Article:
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645,000 Poppies, Each Representing A Fallen Service Member, On Display At The National Mall
This Memorial Day weekend, a temporary installation honoring the nation’s fallen service members dating back to World War I will be on display at the National Mall in Washington.
The Poppy Memorial, located near the reflecting pool by the Lincoln Memorial, measures 133 feet in length and stands over 8 feet tall. A series of glass panels cover one side, and within are more than 645,000 artificial poppy flowers — each one representing a serviceman or woman who gave their lives in defense of the United States since 1915.
Created by USAA as part of their annual Memorial Day ceremony in 2016, the current memorial is a traveling exhibit, larger in scale, more more robust, and able to be set up outdoors. This year marks the first large public display of the memorial; it will be on the South side of the Lincoln Memorial from May 25 to May 27.
“Many are not necessarily aware of what the significance, or purpose, of Memorial Day,” Eric Engquist, USAA’s vice president of enterprise brand management and a former U.S. Army infantry officer and West Point graduate, told Task & Purpose. “The wall really does stand as a reminder of the price of freedom, that we all enjoy.”
On one side of the wall will be the multitude of poppies, and the other will feature a collection of facts and figures from U.S. conflicts dating back to World War I. There are interactive screens set up around the exhibit, which visitors can use to learn about the the individual service members memorialized on the Poppy Memorial.
The memorial poppies were donated by the American Legion and Veterans of Foreign Wars.
The significance of the poppies stems from Lt. Col. John McCrae’s World War I poem In Flanders Field. Since then, the poppy flower has been a symbol of remembrance for the fallen:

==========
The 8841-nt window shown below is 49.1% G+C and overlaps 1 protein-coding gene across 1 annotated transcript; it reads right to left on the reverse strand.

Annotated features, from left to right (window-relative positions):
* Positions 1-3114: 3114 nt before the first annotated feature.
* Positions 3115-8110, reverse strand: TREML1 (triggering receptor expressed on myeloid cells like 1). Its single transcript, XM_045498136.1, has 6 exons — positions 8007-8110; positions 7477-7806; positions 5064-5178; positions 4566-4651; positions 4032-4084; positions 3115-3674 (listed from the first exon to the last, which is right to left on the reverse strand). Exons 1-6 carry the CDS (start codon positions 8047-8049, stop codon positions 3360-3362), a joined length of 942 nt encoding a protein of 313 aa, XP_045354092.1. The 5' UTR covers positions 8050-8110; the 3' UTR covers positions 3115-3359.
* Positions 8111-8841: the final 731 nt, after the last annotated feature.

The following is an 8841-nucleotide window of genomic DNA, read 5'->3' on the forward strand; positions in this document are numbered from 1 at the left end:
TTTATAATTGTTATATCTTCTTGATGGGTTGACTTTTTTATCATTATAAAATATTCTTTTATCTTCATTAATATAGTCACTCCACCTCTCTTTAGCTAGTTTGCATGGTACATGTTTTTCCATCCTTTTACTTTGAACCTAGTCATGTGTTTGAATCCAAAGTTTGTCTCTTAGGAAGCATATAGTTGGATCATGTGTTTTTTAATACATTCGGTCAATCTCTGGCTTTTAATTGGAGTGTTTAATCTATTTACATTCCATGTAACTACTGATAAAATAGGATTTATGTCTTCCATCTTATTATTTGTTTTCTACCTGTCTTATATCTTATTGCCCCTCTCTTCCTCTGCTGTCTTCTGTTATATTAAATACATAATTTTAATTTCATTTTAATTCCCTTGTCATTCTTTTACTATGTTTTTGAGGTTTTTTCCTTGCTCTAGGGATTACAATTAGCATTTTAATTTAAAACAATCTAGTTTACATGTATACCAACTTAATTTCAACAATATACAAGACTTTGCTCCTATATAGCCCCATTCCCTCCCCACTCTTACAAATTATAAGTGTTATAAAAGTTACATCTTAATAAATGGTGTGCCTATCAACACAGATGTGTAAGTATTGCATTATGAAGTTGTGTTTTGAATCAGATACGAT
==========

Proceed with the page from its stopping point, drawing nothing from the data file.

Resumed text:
In Flanders fields the poppies blow
Between the crosses, row on row,
That mark our place; and in the sky
The larks, still bravely singing, fly
Scarce heard amid the guns below.
We are the Dead. Short days ago
We lived, felt dawn, saw sunset glow,
Loved and were loved, and now we lie
In Flanders fields.
Take up our quarrel with the foe:
To you from failing hands we throw
The torch; be yours to hold it high.
If ye break faith with us who die
We shall not sleep, though poppies grow
In Flanders fields.
“This idea came about to kind of reframe the context around memorial day and bring awareness to the sacrifice of our servicemembers, and in particular, those who laid down their lives since World War I,” Engquist said. “We encourage people to take action, and not just acknowledge the somber nature of the memorial, but we ask people to wear a poppy that day and honor those sacrifices.”
Just before 8 a.m. on a Sunday morning 78 years ago, Lauren Bruner was preparing for church services and a date that would follow with a girl he'd met outside his Navy base.
The 21-year-old sailor was stationed as a fire controlman aboard the U.S. battleship USS Arizona, overseeing the vessel's .50-caliber guns.
Then alarms rang out. A Japanese plane had bombed the ship in a surprise attack.
It took only nine minutes for the Arizona to sink after the first bomb hit. Bruner was struck by gunfire while trying to flee the inferno that consumed the ship, the second-to-last man to escape the explosion that killed 1,177, including his best friend; 335 survived.
More than 70% of Bruner's body was burned. He was hospitalized for weeks.
Now, nearly eight decades after that fateful day, Bruner's ashes will be delivered to the sea that cradled his fallen comrades, stored in an urn inside the battleship's wreckage.
Editor's Note: This article originally appeared on Business Insider.
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